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How to identify and treat Diastasis recti

To correct abdominal diastasis the treatment can be done with exercise, physical therapy or, ultimately, surgery, when the separation is greater than 5 cm and the exercises were not effective in correcting the situation.

These treatment options can begin after normal birth, or shortly after the cesarean section is healed, but if surgery is indicated, it can only be performed when the doctor recommends it. In some cases, women choose to have the corrective surgery after the baby stops breastfeeding so that it is more comfortable for the two.

How to identify and treat Diastasis recti

What is a diastasis:

Abdominal diastasis consists in the separation of the abdominal muscles and connective tissue that usually occurs during pregnancy, being the main cause of abdominal flaccidity and postpartum low back pain.

This distance can reach up to 10 cm and is due to the weakening of the rectus abdominis, also called the six-pack that is very stretched due to the growth of the uterus during pregnancy, rapid weight loss, but also can happen outside of pregnancy, when a person lifts very heavy objects in a wrong posture.

Some women have such a large gap that they can press 3 or 4 fingers in their abdomen and these 'sink' as if there was a hole in the belly, because there is no muscular wall to prevent the entrance of the fingers.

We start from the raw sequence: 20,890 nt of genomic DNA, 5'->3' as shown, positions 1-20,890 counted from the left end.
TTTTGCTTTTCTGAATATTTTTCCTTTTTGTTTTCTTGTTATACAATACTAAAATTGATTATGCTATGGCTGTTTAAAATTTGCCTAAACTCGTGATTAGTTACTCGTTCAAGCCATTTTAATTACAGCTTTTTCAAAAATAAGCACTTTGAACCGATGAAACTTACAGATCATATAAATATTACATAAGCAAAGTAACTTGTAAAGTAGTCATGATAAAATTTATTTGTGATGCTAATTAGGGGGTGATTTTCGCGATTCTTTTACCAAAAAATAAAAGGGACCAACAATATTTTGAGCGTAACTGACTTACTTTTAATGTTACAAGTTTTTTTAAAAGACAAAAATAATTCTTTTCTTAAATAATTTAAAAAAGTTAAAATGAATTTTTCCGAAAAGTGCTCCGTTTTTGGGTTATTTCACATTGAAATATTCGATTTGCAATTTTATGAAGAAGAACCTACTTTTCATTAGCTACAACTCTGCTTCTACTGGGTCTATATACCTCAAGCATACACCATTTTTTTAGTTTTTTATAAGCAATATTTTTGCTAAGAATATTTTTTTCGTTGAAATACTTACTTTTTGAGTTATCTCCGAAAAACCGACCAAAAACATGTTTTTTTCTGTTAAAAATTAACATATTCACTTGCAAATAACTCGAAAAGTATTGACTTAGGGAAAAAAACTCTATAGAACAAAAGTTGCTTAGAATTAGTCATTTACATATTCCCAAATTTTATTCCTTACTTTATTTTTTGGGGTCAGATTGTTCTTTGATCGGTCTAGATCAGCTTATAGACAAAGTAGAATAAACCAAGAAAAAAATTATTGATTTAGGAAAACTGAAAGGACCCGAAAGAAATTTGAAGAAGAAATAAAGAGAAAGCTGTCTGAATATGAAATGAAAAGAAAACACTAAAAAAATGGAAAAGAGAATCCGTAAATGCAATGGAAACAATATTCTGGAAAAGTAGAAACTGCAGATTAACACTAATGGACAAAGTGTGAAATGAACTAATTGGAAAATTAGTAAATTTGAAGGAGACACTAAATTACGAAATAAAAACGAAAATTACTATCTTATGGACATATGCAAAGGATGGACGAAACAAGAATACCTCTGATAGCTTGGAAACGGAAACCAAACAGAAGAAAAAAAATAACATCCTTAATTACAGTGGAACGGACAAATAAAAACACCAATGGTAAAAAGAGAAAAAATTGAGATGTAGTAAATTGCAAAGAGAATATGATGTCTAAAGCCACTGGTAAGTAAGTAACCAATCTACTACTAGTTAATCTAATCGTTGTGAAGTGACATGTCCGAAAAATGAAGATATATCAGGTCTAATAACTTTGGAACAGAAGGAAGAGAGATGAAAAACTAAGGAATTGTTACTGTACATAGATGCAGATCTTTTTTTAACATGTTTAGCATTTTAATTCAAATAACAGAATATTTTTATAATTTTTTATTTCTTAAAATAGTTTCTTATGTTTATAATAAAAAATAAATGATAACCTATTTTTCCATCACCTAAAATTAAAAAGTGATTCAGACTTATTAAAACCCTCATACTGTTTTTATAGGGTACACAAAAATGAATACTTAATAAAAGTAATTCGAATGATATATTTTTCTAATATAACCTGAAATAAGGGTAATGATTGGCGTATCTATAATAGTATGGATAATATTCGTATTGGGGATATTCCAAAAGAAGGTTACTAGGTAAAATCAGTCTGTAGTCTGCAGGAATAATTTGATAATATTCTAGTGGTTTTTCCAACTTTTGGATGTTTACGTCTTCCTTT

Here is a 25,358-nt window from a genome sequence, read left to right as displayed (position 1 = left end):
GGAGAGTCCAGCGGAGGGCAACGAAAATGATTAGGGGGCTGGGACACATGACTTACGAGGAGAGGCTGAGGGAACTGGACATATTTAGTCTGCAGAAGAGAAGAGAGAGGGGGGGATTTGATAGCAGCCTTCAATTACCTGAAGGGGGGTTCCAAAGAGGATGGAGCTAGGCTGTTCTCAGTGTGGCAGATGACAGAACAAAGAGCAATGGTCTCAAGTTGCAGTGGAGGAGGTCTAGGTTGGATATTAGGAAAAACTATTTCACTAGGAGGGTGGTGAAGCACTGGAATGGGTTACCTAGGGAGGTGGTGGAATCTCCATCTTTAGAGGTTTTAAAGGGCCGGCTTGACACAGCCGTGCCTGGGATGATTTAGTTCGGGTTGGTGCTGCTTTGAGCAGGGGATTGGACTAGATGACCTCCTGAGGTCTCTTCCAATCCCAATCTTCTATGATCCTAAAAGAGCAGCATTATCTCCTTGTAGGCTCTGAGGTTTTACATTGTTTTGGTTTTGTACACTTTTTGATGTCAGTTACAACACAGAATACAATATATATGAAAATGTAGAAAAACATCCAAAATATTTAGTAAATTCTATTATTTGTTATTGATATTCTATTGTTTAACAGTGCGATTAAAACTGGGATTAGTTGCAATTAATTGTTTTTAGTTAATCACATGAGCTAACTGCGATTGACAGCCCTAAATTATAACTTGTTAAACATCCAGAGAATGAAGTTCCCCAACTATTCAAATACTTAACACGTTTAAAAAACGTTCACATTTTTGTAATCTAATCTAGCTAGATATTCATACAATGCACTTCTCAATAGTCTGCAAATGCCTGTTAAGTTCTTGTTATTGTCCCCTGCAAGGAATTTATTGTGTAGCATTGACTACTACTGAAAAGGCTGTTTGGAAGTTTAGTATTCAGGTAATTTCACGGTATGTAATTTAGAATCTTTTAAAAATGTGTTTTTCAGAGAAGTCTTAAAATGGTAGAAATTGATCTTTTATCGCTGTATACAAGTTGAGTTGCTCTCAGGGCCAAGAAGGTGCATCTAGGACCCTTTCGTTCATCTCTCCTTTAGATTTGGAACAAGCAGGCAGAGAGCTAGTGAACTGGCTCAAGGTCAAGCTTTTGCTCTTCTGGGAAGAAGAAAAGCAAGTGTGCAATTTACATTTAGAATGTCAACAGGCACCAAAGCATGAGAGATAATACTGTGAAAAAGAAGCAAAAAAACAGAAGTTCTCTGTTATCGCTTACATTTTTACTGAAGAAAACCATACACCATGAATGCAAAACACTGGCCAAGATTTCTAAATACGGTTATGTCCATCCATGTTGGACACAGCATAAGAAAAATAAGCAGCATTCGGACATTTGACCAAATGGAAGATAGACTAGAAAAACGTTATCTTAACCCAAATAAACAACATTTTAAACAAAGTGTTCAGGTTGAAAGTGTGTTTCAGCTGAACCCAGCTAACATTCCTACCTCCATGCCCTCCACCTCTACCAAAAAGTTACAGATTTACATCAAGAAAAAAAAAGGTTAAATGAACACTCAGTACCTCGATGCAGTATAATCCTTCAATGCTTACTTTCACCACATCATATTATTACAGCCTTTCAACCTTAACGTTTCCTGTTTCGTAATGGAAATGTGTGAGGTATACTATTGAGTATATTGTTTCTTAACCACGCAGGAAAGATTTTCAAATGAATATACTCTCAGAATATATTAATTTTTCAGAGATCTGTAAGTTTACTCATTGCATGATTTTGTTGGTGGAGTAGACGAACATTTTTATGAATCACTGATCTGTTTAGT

How to know if you have diastasis recti

You may begin to suspect you have a diastasis after childbirth when you feel the area below your belly is too soft and flabby or you notice a lump in your abdomen when you lift some weight, crouch or cough, for example.

To make sure it is an abdominal diastasis you should:

  • Lie with your belly up and press your index and middle fingers about 2 cm above and below the navel and then
  • Contract the abdomen as if performing an abdominal exercise.

Normally the the abdomen contracts, and your fingers jump a bit upwards, but in cases of diastasis the fingers do not move, it is possible to even put 3 or 4 fingers side by side without them moving even with an abdominal contraction.

Some situations that favor the development of abdominal diastasis are having more than one pregnancy, pregnancy of twins, having baby's with more than 4 kg at birth and having more than 35 years of age. When it is unrelated to pregnancy it occurs due to the weakening of your abs.

How to end a postpartum diastasis

The treatment options for curing abdominal diastasis and getting your belly hard again are:

1. Clinical Pilates Exercises

The exercises are a great help in the treatment but must be performed with supervision of a physiotherapist or personal trainer because poorly executed can cause an increase in intra-abdominal pressure, and increase the separation of the rectus abdominis, worsening the diastasis or leading to a hernia.

These exercises are best indicated because they contract the abdominal transverse and the inferior fibers of the rectus abdominis, strengthening them, without there being excessive pressure in the rectus abdominis.

2. Physiotherapy